DISEASES CAUSED BY ENTERO BACTERIACEAE
Most Enterobacteriaceae are primarily colonizers of the lower gastrointestinal tract of humans and animals. Many species survive readily in nature and live freely anywhere water and minimal energy sources are available. In humans, they are the major facultative compo-nents of the colonic bacterial flora and are also found in the female genital tract and as tran-sient colonizers of the skin. Enterobacteriaceae are scant in the respiratory tract of healthy individuals; however, their numbers may increase in hospitalized patients with chronic de-bilitating diseases. E. coli is the most common species of Enterobacteriaceae found among the indigenous flora, followed byKlebsiella, Proteus, and Enterobacter species. Salmonella and Shigella species are not considered members of the normal flora, although carrier states can exist. Shigellaand Salmonella serotype Typhi are strict human pathogens.
Enterobacteriaceae are often poised to take advantage of their common presence in the environment and normal flora to produce disease when they gain access to normally ster-ile body sites. Surface structures such as pili are known to aid this process for some species and surely do for many others. Once in deeper tissues, their ability to persist and cause injury is little understood except for the action of LPS endotoxin and the species known to produce exotoxins or capsules. The prototype opportunistic infection is the UTI, in which Enterobacteriaceae gain access to the urinary bladder due to minor trauma or instrumentation. Strains able to adhere to uroepithelial cell can persist and multiply in the nutrient-rich urine, sometimes spreading through the ureters to the renal pelvis and kidney (pyelonephritis). Likewise, mucosal or skin trauma can allow access to soft tissues and aspiration to the lung when the relevant site is colonized with Enterobacteriaceae.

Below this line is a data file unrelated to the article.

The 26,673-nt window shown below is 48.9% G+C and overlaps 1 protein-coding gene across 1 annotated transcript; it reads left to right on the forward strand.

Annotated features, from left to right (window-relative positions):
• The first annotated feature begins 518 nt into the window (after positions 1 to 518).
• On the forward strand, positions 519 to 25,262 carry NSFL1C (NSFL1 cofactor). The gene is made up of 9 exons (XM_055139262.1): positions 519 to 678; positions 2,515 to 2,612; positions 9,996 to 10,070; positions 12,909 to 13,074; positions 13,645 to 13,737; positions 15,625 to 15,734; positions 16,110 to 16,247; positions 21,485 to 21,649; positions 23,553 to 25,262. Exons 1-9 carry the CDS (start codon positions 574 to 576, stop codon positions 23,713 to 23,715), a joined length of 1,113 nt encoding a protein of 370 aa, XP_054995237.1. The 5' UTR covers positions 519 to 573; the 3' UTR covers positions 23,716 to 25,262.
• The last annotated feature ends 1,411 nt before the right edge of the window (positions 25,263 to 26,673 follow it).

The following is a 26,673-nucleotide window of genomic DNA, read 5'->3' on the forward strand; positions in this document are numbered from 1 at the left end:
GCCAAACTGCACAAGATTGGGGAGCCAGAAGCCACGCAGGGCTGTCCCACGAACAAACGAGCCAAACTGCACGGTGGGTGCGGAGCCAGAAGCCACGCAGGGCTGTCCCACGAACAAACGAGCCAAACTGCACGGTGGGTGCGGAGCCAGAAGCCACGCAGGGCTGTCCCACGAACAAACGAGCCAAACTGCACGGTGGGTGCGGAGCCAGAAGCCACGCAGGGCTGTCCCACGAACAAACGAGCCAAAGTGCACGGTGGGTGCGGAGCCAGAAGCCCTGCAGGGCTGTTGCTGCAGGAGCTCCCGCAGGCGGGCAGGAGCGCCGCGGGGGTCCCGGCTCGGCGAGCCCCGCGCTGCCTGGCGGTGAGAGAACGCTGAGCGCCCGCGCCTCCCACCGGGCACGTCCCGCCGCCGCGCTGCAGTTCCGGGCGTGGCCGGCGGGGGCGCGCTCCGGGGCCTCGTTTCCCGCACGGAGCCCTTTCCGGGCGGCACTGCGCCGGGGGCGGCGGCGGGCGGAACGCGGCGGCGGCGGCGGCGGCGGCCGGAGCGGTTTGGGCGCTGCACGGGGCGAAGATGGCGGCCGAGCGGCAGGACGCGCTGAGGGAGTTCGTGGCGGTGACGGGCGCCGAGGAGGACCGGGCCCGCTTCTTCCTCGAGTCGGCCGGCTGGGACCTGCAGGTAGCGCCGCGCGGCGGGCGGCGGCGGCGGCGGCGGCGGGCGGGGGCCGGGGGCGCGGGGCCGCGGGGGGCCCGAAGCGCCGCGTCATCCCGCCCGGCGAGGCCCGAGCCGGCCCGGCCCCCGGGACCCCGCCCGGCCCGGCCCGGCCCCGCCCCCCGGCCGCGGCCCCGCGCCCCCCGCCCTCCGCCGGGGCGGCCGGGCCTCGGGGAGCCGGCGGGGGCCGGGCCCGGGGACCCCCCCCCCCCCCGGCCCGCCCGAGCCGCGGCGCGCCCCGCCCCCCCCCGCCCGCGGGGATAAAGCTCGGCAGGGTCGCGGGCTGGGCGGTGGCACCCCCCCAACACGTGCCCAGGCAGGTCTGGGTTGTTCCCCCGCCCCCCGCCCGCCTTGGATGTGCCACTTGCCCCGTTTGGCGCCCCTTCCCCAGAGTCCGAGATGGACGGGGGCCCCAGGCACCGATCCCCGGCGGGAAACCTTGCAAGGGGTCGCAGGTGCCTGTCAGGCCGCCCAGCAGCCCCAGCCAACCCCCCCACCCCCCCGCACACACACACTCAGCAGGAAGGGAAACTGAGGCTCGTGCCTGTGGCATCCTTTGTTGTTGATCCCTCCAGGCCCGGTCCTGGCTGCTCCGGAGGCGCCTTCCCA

Salmonella, Shigella, Yersinia enterocolitica, and certain strains of E. coli are able to pro-duce disease in the intestinal tract. These intestinal pathogens have invasive properties or virulence factors such as cytotoxins and enterotoxins, which correlate with the type of diar-rhea they produce. In general, the invasive and cytotoxic strains produce an inflammatory diarrhea called dysentery with white blood cells (WBCs) and/or blood in the stool. The enterotoxin-producing strains cause a watery diarrheain which fluid loss is the primary pathophysiologic feature. For a few species, the intestinal tract is the portal of entry, but the disease is systemic due to spread of bacteria to multiple organs. Enteric (typhoid) fever caused by Salmonella serotype Typhi is the prototype of this form of infection.
In addition to adherence pili, LPS, and exotoxins, the Enterobacteriaceae produce a myr-iad of other virulence factors in order to cause disease. Many of them are deployed in a complex and sequential fashion in response to environmental cues (temperature, iron, cal-cium) or as yet unknown factors.
Some bacteria have contact secretion systems (Fig 21 – 2) that target human cells by lit-erally delivering a syringe-like injection of virulence factors into the cytoplasm of host cells.
The genes for these factors, located in the chromosome, plasmids, or both, are con-trolled by interactive regulators that seem to produce each virulence factor exactly when it is needed. The genes themselves are often organized into clusters that include the genes for the effector molecules as well as their regulatory proteins. This is particu-larly true for complex characteristics like invasiveness which involve multiple sequen-tial steps. Some of these gene clusters are called pathogenicity islands (PAIs) because their overall genetic makeup is foreign enough to the rest of the genome of the organ-ism that they appear to have been acquired from another bacterium in the genetically distant past. In particular, PAIs are associated with contact secretion systems where they contain the structural genes for the injection apparatus as well as the virulence factors injected.
Little is understood about immunity to the broad range of opportunistic infections caused by Enterobacteriaceae. Antibody directed against an LPS core antigen has been shown toprovide a degree of protection against Gram-negative endotoxemia, but the diversity of antigens and virulence factors among the Enterobacteriaceae is too great to expect broad immunity. Immunity to intestinal infection is generally short-lived and will be discussed where it is relevant to specific intestinal pathogens.